Lotus Exos Type 125 is the Baddest Track Day Toy Yet

Lotus Exos Type 125 side view

For the last decade or so, the term “track day toy” has typically referred to a small, flyweight chassis housing a tiny engine with the power and torque curves of a leaf blower. Cars such as the spindly Ariel Atom, the ageless Caterham 7 and Radical’s platoon of pee-wee LMP racers have all stayed true to this formula and have won critical acclaim and the excitement many buyers worldwide.

But what about buyers who want something even more extreme and purposeful? The Caparo T1 has made oodles of Formula 1 technology and engineering available to the hyper-rich weekend hobbyist, but the decision to make it street legal in countries that aren’t ultra strict about such things as crashworthiness and emissions compliance (read: pretty much everywhere but here) meant there were some substantial compromises that crept into the design. The most significant of those compromises? A passenger seat. But what if designers didn’t have to worry about being road legal, or carrying your wife/mistress/etc.?

Lotus Exos Type 125 front 3/4 view

Engineers at Lotus Cars (as opposed to the new Lotus F1 team, even though they share some ownership. Don’t feel bad; it confuses us, too.) apparently decided that being able to drive to and from the track in the same car you go hot lapping in is for pansies. That’s pretty much the only logical explanation for how the Exos Type 125 came into being (assuming you don’t believe the rumors that it’s a circumvention of Formula 1’s current in-season testing ban, of course).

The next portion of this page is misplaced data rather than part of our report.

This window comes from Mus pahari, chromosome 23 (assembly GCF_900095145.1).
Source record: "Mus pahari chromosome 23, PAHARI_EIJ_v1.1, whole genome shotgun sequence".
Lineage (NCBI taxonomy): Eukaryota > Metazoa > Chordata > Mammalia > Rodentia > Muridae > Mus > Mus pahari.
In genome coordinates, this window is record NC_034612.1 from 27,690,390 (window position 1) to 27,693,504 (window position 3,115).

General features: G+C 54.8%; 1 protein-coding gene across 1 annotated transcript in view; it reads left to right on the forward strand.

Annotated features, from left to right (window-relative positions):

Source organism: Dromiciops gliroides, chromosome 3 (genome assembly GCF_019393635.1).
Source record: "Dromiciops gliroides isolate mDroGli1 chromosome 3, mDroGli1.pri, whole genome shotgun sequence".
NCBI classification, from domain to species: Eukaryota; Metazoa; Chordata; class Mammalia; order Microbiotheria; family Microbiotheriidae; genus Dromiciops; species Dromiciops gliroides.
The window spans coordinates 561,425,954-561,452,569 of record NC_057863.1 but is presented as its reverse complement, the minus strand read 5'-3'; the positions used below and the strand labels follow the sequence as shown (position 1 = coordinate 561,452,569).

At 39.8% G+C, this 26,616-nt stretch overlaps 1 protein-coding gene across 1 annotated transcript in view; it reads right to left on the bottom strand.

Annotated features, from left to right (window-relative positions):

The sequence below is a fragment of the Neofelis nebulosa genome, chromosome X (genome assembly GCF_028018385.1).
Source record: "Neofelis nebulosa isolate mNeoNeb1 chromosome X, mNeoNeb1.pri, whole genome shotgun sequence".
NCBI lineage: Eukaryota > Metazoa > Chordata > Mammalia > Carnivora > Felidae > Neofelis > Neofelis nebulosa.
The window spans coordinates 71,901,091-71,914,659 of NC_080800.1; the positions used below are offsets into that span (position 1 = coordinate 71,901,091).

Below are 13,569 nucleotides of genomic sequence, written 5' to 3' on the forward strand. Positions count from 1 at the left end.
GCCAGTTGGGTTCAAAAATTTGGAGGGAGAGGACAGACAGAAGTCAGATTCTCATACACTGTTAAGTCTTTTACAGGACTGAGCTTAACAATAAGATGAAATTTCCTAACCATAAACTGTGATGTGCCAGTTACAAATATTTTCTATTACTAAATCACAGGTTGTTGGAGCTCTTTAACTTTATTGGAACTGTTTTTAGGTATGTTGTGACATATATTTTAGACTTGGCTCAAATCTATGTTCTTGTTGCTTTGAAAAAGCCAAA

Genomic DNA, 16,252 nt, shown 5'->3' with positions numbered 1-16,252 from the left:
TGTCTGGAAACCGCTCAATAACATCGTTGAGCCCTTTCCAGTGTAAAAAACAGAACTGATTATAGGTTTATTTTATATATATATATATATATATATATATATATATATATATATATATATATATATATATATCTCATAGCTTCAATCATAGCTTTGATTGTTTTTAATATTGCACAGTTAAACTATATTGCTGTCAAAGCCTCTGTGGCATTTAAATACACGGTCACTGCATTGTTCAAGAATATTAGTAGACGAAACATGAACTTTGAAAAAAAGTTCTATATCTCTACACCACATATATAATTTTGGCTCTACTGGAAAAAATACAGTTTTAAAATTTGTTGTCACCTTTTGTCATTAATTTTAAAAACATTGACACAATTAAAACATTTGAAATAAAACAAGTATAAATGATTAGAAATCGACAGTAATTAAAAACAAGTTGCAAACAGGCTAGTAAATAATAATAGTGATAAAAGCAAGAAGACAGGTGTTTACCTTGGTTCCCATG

Looking for all the world like a contemporary Formula 1 car (right down to the narrow rear wing and wide front wing mandated for the past two seasons), the Exos Type 125 features a 3.5L Cosworth V8 (rather than the 2.4L V8 found in the F1 car) that puts down 650hp and maxes out at 10,800 rpm with the overtake button depressed. It also features an onboard starter, so the inevitable stalling that happens the first few times isn’t quite as embarrassing. Throw in the fact that that lump is bolted to an ultra-light, ultra-strong carbon fiber chassis and you have a power-to-weight ratio of about 1,000hp per ton. Yeah, that means serious speed, kids.

Lotus Exos Type 125 cockpit view

If you want to put one of these in your garage, be ready to open your wallet wide enough to pull $1 million out. Oh, and make it snappy, because only 25 Exos Type 125s will be made. That way you can silence smug Enzo/Carrera GT/etc. owners based on speed and rarity. Did we mention professional instruction and five official track days will be included? Now we have.

Source: Golden Gate Lotus Club